The Planted Tank Forum banner

1 - 8 of 8 Posts

·
Registered
Joined
·
17 Posts
Discussion Starter #1
I have a 1.5g temp tank holding about 5 medium sized plants. Would turning the lights off at night cause the plants to suffocate themselves? Would it be okay for me to leave the lights on so they can photosynthesize for a few days? Is it mandatory to let them have night-time reverse synthesis?
 

·
Registered
Joined
·
17 Posts
Discussion Starter #3
But will the small tank force the plants to use up all of their available oxygen? Since I am breaking down this tank in a few days wouldn't it be better to have oxygen than no algae?
 

·
Registered
Joined
·
499 Posts
I have a 1.5g temp tank holding about 5 medium sized plants. Would turning the lights off at night cause the plants to suffocate themselves? Would it be okay for me to leave the lights on so they can photosynthesize for a few days? Is it mandatory to let them have night-time reverse synthesis?
But will the small tank force the plants to use up all of their available oxygen? Since I am breaking down this tank in a few days wouldn't it be better to have oxygen than no algae?
I am going to give you a very detailed explanation as soon as I double check one thing in botany tomorrow. For now, plants will never suffocate themselves, they will never use all of the available oxygen and the problem with letting algae get started on the plants and moving it to your bigger tank is the more serious problem here. What you are suggesting is a non-issue. Shut the lights off for 12 hours a day.
 

·
Registered
Joined
·
1,818 Posts
I would think plants need to a dark-period or 'rest period' to help recuperate from photosynthesizing during the day. You will notice some aquatic plants, most notably Rotala wallichii, will actually fold in their leaves after a certain duration of lighting.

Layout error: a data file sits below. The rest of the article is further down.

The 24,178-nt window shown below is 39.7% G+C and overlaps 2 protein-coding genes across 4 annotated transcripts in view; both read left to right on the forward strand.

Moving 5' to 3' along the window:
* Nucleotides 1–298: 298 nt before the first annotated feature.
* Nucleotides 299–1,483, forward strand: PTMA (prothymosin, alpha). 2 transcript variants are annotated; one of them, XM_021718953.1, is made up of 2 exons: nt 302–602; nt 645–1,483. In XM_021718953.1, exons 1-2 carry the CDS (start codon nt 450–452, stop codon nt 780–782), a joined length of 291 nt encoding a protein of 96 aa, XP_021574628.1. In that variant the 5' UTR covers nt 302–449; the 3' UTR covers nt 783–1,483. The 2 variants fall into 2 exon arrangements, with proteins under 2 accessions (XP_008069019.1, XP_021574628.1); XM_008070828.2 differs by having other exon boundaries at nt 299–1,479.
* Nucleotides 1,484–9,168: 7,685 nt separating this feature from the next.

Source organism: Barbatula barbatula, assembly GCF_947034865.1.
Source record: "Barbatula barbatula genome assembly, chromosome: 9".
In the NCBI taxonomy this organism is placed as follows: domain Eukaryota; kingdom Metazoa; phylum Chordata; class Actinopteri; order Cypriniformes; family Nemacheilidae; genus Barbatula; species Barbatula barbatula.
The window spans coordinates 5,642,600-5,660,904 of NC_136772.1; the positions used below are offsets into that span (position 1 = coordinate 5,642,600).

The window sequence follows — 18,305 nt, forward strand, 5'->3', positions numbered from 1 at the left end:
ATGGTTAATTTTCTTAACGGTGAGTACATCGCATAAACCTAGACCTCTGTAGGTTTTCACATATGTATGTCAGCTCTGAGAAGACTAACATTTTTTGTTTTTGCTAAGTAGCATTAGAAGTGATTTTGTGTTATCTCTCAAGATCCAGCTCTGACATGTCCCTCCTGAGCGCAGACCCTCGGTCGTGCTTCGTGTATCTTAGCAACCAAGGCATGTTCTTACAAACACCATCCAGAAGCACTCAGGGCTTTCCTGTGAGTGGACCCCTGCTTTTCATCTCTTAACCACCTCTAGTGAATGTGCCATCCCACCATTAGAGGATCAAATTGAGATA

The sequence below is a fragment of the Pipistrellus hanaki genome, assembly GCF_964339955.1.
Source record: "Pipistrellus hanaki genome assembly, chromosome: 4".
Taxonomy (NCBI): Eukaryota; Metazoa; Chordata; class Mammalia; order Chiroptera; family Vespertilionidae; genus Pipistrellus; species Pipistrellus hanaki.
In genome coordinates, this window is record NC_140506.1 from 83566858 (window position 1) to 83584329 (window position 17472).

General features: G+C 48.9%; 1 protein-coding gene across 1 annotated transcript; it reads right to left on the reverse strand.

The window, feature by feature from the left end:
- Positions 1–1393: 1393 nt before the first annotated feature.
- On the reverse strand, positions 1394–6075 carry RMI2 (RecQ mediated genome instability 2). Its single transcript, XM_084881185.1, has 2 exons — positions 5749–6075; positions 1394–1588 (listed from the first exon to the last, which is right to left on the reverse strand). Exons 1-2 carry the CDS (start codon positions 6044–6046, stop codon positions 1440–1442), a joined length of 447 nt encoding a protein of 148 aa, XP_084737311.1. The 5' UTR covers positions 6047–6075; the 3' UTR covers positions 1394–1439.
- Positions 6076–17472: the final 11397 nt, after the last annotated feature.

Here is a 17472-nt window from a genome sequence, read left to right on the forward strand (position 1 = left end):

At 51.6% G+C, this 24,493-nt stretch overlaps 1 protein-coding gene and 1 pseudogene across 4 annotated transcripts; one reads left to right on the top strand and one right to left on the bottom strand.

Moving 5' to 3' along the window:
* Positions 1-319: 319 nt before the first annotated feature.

·
Registered
Joined
·
123 Posts
I would think plants need to a dark-period or 'rest period' to help recuperate from photosynthesizing during the day. You will notice some aquatic plants, most notably Rotala wallichii, will actually fold in their leaves after a certain duration of lighting.
Wow. Finally I found an explanation for that occurrence! Pretty much all my stem plants fold their leaves as it gets later in the night. I could never understand why. So, that means that I should just reduce my lighting period and they'll be just as happy??

/sorry for the hijack
 

·
Registered
Joined
·
17 Posts
Discussion Starter #7
Yeah, I guess that makes sense. They emit oxygen in the day by sucking up CO2. But at night they suck up the oxygen and emit C02. So really the only problem with a small tank like this would be if I had fish in there. Makes sense. A lot of plants react to TOO much light...we all just need to learn how to get it "just right", and in every situation it is "to each his own". It's a good thing we all have different specs and circumstances or else this hobby would be super boring.
 

·
Registered
Joined
·
499 Posts
I would think plants need to a dark-period or 'rest period' to help recuperate from photosynthesizing during the day. You will notice some aquatic plants, most notably Rotala wallichii, will actually fold in their leaves after a certain duration of lighting.
Actually there is little to no biological evidence to show that plants need a rest period like animals do. They will just keep photosynthesizing. There is no evidence that they need to take any break from photosythesis. If you look at some things grown in the artic areas that have 24 hour sunlight during the summer they will actually have more growth and can produce some very large fruits such as squash because they are producing energy and starches continually. The biggest harm that may come from 24 hour lighting is that the reproductive cycle of the plant, in particular flowering plants, may be affected as many reproductive cycles are triggered by the length of the photoperiod.

It is undecided amongst environmental ecologists and botanists as to why some plants close at night. Some plants close when under water stress to help seal in the stomata and conserve water loss, but this is more likely during the day and is not photo dependent. Plants that do not do this, including aquatic plants, may close to conserve heat or to reduce cross section to minimize potential damage from wind or water currents but the actual reason is currently undecided.
 
1 - 8 of 8 Posts
Top